Start with Scratch!
Scratch has all of the turtle concepts in it natively (they call the turtles sprites, and you can use the pen extension to draw), plus a ton of advantages that are critical for beginner programmers (especially young folks, but not exclusively; Harvard uses Scratch for introducing coding in CS50):
No typing skills are required (less of a problem for older learners, but can be a major blocker for youngsters -- I've taught Scratch to classes of 1st and 2nd graders and that's virtually impossible with Python).
No syntax frustrations because the blocks are all there in front of you.
It's largely self-documenting; the blocks are all there in front of you.
Having all the blocks right there means you learn more by hands-on experiementation in Scratch; Python turtle shifts the focus to reading documentation and tutorials, switching between tabs or consulting books and guides, activities that tend to only be accessible to older audiences.
Scratch's design eliminates many classes of silly bugs and lets students focus more on the payoff (fun) and on the high-level programming concepts without getting bogged down by the endless minutiae, gotchas and quirks that come with any powerful general-purpose language like Python.
Scratch runs in the browser (the place where beginners will likely be working) natively, unlike Python which is not a browser technology; no need for (often buggy/slow/poor UX/UI) third-party sites like trinket or repl.it or installing/setting up offline IDEs to make the development workflow tolerable.
Scratch has a great community of inspirational projects (this can be a downside; some classes I've taught Scratch in turn into a battle against kids playing griffpatch games all hour -- Snap or offline Scratch solves this problem, or using a browser extension or whitelist to keep them tied down to projects starting with their username...).
Scratch has built-in, incredibly easy-to-use sprite, sound and audio editors; computer vision motion detection; advanced collision detection between sprites and colors; integrations with hardware extensions; etc. These features would be prohibitive to implement with a beginner in Python.
Scratch makes asset management (images, sounds) effortless.
Scratch has great builtin assets so students can get to creating something visually impressive right away. With turtle, they'll generally be drawing simple shapes for starters.
Scratch is more effortlessly powerful than Python turtle in ways that are specific to the sort of projects beginners typically want to make (in addition to making turtle-oriented apps easier to make).
Scratch offers a gentle introduction to coordinates by showing the mouse and sprite positions when the program isn't running. In general, Scratch has anticipated pain points like this and has baked solutions into the UI in ways Python turtle hasn't (and can't).
Scratch isn't exactly object-oriented, yet it has separate scripts for each sprite (data is shared globally but usually doesn't play much of a role in a typical beginner-level Scratch program), so there's enough separation but without all the baggage of OOP.
It's true that state management and event handling for clones can be a major pain but that's pretty advanced Scratch that will probably never be encountered except by the most dedicated students.
Control flow in Scratch largely just works. You can slap on a bunch of "forever" blocks and run the app without having to fuss with putting
turtle.mainloop() in the proper location. Event handling, clicks and messages are generally very easy to deal with for basic and intermediate use-cases.
Furthermore, Python turtle has a ton of disadvantages (or "characteristics", to use a more measured word) that harm its usefulness for beginners:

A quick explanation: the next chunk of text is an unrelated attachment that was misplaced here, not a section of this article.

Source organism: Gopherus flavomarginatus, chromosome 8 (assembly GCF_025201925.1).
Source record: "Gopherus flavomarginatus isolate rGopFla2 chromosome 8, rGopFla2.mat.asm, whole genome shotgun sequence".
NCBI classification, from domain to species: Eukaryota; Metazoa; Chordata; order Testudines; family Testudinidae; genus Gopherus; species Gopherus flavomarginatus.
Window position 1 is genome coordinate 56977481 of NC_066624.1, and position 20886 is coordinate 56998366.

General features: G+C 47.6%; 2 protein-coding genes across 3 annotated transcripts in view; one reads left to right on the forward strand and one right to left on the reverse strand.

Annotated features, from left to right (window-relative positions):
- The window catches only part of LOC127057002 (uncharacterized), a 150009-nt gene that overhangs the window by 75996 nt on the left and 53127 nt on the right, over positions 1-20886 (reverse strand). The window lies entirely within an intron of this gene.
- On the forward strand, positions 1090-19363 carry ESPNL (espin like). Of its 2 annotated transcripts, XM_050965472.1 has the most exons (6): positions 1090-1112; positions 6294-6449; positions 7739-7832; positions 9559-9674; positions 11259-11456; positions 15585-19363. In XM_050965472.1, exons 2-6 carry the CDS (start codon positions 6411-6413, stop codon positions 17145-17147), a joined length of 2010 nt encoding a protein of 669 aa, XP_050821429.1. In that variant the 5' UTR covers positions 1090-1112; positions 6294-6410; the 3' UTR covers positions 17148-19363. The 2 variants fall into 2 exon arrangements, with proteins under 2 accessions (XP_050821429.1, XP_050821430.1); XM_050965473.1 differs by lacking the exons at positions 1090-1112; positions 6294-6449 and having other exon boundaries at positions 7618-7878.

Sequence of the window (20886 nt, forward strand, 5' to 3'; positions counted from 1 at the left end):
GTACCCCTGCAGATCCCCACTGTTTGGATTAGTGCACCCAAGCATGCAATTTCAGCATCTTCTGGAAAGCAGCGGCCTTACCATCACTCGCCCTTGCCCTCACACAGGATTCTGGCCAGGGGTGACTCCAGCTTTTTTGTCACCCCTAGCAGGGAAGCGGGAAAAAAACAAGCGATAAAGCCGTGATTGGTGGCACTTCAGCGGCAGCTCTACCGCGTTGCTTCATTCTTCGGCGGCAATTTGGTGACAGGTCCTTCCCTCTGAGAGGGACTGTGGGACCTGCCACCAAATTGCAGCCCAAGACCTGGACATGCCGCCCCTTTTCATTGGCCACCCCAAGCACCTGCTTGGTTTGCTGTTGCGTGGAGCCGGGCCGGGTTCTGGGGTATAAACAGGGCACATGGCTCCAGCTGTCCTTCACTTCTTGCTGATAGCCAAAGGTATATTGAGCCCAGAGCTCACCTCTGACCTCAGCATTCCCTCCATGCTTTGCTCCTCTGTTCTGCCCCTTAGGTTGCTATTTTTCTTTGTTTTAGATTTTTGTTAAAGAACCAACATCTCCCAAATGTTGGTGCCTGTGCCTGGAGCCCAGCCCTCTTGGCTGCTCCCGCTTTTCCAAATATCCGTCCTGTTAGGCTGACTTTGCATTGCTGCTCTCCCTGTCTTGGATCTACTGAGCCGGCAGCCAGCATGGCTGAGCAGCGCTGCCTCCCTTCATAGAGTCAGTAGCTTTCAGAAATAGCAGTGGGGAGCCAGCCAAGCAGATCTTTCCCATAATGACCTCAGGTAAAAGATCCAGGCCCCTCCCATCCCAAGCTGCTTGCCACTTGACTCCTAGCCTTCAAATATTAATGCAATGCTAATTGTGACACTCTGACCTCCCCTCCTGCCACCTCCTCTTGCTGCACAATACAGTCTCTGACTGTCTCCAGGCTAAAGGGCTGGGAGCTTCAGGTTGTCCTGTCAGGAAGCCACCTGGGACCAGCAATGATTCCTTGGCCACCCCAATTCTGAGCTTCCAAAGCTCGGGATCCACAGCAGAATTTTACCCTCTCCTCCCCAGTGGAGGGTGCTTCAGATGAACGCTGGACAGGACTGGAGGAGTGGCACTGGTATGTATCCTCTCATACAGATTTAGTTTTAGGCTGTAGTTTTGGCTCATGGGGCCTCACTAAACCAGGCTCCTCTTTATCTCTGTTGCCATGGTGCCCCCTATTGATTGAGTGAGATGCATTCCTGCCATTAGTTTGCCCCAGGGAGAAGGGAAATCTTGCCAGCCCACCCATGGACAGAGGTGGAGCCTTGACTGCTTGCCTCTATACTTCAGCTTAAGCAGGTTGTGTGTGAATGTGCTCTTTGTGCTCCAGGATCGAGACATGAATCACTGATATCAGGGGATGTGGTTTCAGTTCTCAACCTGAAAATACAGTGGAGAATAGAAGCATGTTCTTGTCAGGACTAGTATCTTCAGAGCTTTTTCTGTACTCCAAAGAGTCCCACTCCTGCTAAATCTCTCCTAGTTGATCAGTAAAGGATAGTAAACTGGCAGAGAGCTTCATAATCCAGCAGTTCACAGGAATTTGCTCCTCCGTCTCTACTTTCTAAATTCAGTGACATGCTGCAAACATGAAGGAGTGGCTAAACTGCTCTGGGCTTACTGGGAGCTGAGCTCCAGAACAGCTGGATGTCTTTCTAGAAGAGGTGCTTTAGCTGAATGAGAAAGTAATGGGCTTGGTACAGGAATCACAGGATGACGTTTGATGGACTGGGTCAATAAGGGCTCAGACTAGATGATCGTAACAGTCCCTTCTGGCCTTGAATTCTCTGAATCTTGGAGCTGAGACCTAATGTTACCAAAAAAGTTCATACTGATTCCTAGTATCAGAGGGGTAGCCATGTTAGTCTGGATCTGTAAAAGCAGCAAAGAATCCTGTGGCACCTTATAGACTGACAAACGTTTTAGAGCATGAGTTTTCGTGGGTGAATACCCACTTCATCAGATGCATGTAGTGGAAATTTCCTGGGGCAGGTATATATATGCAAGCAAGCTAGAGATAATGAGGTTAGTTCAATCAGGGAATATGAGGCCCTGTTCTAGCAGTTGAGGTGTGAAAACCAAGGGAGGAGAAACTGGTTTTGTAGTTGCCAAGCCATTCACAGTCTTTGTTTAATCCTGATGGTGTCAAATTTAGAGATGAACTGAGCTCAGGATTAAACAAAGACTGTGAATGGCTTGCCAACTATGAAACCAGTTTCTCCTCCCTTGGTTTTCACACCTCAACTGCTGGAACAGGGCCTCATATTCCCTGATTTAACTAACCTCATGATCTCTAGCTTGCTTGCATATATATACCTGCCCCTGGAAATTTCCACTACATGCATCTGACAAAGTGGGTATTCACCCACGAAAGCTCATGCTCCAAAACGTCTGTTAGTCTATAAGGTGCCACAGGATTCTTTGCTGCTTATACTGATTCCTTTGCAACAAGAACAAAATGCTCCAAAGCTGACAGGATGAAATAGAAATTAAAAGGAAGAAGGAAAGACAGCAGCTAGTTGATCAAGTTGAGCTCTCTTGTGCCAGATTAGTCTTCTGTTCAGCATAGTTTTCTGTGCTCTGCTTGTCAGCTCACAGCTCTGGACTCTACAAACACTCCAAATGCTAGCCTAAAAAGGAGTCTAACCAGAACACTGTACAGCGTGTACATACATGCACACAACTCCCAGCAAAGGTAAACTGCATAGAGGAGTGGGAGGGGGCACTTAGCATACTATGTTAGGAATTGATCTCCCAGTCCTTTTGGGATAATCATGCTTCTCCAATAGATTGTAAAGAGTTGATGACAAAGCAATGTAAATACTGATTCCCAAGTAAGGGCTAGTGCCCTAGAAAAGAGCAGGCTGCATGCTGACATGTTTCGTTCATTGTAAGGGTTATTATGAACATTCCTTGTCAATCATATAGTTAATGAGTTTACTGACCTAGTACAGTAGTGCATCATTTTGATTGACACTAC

To be able to use Python turtle, you have to use Python on a decent-enough level. Python is a full-featured programming language that isn't trivial to gain a basic command of in its own right.
If the primary goal is to learn Python specifically, turtle isn't a bad way to do it, particularly for younger learners. But then again, most folks will probably learn Python without graphics because they're probably old enough to want to use it for something other than game design or animations.
Scratch totally eliminates the distinction between the language and the graphical module (clearly, having decoupled modules is key to the usefulness of a general-purpose language like Python, but it's just a hindrance if you're only using it for turtle -- sort of like buying a whole car just to listen to the radio).
Variables and state are a bigger deal in Python, and it's really easy to get into ugly situations with global variables and functions and wind up with a mess. Yes, Scratch variables are global, but you can get pretty far without using them much at all.
By nature, you (sort of) have to teach a certain amount of OOP along with Python's brand of turtle, but then the turtle module itself breaks various rules of OOP in ways that are questionable and sources of confusion, like calling methods from the procedural interface along with the object-oriented interface.
The design of the turtle library from a software engineering perspective is a bit weird, involving various awkward ways of doing basic things, redundant and poorly-named methods (What does "pu" do? Does "down" move my turtle down? Oh wait, it puts the pen down...), questionable design choices and a lot of bloat (150+ methods just to achieve what Scratch does in a few dozen blocks -- yes, half of these methods are duplicates in defiance of the Zen).
Window/screen/event management in turtle can be a headache.
Control flow in Python turtle can quickly ruin the party -- it requires some understanding of timers, blocking calls, first-class functions (for event handlers) and so forth. It's not uncommon for a student to put a blocking call above other code and wind up wondering why the program hangs or forget to make a blocking call to run the animation loop. Misunderstandings like this get in the way less frequently in Scratch. It's not impossible to miss some extremely subtle detail that halts your app, just harder with Scratch.
Python turtle involves a lot of combing the docs to figure out what stuff does. And that's just the module, not to mention the rest of the language.
Add to that the fact that Python 2 has many subtle differences from Python 3, so it's super easy to wind up looking at the wrong docs entirely.
Sure, these skills are super-important for actual development, but there's no point foisting them on anyone until they're mentally ready for the challenge.
Python has limited options for further pursuit of graphics/interactive applications. Pygame is a typical next step after Python turtle, but it can be a leap in both power and complexity and runs into the same old environment issues where it's simply non-native for the browser, the de-facto beginner development environment. Once again, Scratch covers most of the features of Pygame a beginner would use and be able to appreciate.